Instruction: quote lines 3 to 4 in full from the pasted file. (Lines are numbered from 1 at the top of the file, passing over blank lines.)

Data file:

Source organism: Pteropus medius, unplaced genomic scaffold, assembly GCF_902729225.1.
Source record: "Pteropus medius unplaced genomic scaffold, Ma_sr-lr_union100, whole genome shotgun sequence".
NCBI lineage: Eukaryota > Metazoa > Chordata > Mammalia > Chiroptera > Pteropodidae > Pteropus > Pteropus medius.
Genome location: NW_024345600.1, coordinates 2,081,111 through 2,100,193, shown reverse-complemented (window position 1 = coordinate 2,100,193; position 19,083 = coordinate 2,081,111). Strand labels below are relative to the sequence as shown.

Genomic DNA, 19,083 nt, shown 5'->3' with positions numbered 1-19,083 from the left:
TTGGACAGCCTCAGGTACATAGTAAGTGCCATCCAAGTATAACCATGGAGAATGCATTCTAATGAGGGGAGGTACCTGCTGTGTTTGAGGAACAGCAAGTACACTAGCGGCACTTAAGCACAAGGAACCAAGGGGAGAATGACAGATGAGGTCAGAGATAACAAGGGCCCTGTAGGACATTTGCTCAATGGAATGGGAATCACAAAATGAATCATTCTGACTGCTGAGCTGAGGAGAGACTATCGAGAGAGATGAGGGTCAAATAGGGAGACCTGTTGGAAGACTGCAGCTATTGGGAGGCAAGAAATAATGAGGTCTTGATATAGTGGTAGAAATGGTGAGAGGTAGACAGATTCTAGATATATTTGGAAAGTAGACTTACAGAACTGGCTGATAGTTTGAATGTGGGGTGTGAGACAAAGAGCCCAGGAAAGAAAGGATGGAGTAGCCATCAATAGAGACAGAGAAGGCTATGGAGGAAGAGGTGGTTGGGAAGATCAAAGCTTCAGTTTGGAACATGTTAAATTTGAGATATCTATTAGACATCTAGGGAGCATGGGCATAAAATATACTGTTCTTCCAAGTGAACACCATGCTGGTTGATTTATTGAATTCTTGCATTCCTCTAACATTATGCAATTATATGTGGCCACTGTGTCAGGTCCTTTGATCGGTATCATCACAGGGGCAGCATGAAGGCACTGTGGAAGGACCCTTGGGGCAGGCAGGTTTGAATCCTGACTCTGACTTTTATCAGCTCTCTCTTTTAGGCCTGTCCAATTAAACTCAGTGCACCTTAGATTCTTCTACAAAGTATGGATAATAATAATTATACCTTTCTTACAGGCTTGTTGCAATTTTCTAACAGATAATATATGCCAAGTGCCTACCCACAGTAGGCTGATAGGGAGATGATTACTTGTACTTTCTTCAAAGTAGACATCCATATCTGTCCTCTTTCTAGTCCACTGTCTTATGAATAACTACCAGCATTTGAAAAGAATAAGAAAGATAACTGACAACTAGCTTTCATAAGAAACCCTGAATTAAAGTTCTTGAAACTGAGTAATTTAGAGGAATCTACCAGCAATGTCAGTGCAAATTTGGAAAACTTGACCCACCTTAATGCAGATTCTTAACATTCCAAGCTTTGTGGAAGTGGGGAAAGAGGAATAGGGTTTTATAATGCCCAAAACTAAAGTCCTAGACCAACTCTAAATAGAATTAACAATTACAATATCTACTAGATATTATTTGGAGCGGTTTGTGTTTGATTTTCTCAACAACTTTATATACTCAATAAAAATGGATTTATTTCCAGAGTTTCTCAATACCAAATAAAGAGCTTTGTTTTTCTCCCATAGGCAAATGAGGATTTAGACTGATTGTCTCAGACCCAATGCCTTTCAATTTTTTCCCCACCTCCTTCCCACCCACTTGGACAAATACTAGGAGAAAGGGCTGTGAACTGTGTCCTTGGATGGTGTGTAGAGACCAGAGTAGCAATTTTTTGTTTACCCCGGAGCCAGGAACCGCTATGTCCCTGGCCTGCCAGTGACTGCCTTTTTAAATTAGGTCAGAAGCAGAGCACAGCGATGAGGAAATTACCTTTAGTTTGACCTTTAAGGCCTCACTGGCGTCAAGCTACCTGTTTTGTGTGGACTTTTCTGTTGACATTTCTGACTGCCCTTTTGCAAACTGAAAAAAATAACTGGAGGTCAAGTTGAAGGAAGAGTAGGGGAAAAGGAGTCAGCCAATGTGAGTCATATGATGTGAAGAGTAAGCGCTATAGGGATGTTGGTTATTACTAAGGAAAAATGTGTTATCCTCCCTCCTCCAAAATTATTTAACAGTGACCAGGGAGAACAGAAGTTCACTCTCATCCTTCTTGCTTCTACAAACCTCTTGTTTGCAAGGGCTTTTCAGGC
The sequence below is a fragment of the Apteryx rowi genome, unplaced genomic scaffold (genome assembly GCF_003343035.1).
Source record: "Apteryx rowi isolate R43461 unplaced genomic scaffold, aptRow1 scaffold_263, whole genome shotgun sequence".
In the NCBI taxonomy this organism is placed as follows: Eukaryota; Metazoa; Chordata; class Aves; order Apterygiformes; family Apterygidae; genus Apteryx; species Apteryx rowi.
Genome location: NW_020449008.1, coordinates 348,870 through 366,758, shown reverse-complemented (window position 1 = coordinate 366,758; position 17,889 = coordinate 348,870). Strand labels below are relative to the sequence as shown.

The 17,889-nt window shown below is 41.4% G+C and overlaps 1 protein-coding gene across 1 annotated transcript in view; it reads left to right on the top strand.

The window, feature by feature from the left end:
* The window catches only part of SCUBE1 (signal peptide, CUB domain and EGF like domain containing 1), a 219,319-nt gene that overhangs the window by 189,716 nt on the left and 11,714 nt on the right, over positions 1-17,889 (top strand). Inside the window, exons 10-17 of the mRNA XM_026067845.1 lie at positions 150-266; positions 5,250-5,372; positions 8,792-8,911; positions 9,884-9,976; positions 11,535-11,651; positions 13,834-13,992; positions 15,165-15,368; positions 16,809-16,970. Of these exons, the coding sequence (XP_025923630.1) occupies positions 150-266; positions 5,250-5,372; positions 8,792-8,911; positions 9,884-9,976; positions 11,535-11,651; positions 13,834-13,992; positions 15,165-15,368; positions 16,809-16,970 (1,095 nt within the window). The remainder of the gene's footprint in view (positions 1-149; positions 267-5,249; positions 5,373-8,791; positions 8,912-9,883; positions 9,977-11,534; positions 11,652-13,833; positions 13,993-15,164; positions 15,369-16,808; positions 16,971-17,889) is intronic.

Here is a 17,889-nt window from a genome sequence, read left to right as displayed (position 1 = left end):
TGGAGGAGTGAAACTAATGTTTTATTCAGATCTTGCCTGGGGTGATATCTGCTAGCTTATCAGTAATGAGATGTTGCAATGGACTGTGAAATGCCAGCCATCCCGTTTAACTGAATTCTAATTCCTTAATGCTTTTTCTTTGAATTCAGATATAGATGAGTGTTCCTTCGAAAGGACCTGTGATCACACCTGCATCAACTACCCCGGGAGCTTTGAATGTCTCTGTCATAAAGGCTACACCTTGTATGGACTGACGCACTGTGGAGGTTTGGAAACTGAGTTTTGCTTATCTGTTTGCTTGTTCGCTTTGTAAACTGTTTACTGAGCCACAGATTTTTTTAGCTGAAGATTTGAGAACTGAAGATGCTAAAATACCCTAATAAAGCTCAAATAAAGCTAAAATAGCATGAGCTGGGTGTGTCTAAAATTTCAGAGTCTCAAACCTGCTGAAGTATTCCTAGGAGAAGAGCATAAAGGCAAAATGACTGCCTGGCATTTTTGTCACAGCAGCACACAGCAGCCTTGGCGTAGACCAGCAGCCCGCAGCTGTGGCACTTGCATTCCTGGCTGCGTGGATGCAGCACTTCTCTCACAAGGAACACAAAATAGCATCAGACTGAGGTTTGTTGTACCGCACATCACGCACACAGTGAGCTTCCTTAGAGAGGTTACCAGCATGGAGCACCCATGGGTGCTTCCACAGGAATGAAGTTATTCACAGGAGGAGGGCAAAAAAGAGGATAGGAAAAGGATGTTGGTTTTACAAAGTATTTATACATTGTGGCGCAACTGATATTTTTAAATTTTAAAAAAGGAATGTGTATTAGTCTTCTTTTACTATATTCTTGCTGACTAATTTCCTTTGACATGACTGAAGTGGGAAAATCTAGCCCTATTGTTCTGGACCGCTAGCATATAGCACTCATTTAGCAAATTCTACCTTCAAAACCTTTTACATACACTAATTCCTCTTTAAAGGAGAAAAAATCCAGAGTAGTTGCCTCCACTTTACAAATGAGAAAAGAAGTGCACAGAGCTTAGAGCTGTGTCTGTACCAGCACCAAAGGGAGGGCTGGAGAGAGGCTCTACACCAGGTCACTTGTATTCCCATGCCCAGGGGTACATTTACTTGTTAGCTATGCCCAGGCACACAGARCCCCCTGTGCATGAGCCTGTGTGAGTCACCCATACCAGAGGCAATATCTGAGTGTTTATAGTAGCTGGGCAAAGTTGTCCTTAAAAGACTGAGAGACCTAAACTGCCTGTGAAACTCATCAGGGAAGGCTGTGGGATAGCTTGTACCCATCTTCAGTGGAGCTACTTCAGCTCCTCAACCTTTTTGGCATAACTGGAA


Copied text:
NCBI lineage: Eukaryota > Metazoa > Chordata > Mammalia > Chiroptera > Pteropodidae > Pteropus > Pteropus medius.
Genome location: NW_024345600.1, coordinates 2,081,111 through 2,100,193, shown reverse-complemented (window position 1 = coordinate 2,100,193; position 19,083 = coordinate 2,081,111). Strand labels below are relative to the sequence as shown.